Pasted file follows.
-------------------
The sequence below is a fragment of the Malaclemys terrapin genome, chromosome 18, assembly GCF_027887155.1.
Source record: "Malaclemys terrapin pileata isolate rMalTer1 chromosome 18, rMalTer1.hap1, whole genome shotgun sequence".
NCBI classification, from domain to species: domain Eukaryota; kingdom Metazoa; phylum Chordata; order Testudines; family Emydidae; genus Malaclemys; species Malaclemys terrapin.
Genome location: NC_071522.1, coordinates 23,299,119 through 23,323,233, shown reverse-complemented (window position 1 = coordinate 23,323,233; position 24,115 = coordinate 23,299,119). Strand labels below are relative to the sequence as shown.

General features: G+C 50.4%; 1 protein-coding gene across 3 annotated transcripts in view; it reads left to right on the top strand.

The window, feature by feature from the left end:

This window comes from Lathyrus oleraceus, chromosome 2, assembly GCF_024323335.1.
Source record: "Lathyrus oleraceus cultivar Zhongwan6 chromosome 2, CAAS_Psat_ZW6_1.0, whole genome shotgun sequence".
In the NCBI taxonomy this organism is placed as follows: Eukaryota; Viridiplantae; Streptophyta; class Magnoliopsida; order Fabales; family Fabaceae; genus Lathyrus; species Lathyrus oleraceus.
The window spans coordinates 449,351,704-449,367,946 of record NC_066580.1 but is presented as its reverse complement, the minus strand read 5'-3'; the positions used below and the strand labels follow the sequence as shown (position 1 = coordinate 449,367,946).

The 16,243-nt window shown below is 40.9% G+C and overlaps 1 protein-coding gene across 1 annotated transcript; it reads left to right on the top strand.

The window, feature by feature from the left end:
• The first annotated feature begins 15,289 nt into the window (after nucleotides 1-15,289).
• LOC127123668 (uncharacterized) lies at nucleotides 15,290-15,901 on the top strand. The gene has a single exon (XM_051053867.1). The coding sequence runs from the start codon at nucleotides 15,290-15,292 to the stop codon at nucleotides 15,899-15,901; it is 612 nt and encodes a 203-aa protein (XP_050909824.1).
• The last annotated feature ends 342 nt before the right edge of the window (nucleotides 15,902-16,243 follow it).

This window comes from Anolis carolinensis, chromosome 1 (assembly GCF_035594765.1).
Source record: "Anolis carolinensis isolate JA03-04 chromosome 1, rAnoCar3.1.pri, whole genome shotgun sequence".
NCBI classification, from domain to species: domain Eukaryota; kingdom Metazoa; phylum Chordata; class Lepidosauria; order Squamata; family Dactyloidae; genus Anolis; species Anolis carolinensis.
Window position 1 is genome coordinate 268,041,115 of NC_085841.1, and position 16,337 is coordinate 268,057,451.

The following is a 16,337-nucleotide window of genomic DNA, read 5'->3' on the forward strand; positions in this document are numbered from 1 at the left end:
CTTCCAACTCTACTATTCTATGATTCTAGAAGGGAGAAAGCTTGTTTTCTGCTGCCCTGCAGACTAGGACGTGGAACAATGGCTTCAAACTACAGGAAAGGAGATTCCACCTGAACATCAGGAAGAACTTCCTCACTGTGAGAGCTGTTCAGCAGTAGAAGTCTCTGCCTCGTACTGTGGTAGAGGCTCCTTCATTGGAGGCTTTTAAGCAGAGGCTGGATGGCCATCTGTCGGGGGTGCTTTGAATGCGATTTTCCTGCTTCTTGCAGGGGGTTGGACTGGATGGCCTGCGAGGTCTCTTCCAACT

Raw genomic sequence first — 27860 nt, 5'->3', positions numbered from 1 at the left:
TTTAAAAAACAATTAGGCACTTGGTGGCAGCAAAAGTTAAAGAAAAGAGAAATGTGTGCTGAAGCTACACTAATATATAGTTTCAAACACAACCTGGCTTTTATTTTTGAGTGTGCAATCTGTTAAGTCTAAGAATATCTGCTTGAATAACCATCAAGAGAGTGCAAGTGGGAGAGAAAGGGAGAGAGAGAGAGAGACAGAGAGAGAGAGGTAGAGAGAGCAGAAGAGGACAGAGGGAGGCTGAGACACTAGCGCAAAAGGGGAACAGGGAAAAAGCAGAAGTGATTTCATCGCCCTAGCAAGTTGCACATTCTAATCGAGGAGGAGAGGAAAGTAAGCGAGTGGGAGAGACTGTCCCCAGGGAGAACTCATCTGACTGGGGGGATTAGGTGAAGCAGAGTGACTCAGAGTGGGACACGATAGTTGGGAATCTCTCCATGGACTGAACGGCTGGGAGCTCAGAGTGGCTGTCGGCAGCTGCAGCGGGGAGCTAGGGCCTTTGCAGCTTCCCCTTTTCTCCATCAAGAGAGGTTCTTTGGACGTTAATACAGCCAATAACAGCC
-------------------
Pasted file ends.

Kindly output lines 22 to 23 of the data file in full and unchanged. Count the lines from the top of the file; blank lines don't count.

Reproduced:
Raw genomic sequence first — 27860 nt, 5'->3', positions numbered from 1 at the left:
TTTAAAAAACAATTAGGCACTTGGTGGCAGCAAAAGTTAAAGAAAAGAGAAATGTGTGCTGAAGCTACACTAATATATAGTTTCAAACACAACCTGGCTTTTATTTTTGAGTGTGCAATCTGTTAAGTCTAAGAATATCTGCTTGAATAACCATCAAGAGAGTGCAAGTGGGAGAGAAAGGGAGAGAGAGAGAGAGACAGAGAGAGAGAGGTAGAGAGAGCAGAAGAGGACAGAGGGAGGCTGAGACACTAGCGCAAAAGGGGAACAGGGAAAAAGCAGAAGTGATTTCATCGCCCTAGCAAGTTGCACATTCTAATCGAGGAGGAGAGGAAAGTAAGCGAGTGGGAGAGACTGTCCCCAGGGAGAACTCATCTGACTGGGGGGATTAGGTGAAGCAGAGTGACTCAGAGTGGGACACGATAGTTGGGAATCTCTCCATGGACTGAACGGCTGGGAGCTCAGAGTGGCTGTCGGCAGCTGCAGCGGGGAGCTAGGGCCTTTGCAGCTTCCCCTTTTCTCCATCAAGAGAGGTTCTTTGGACGTTAATACAGCCAATAACAGCC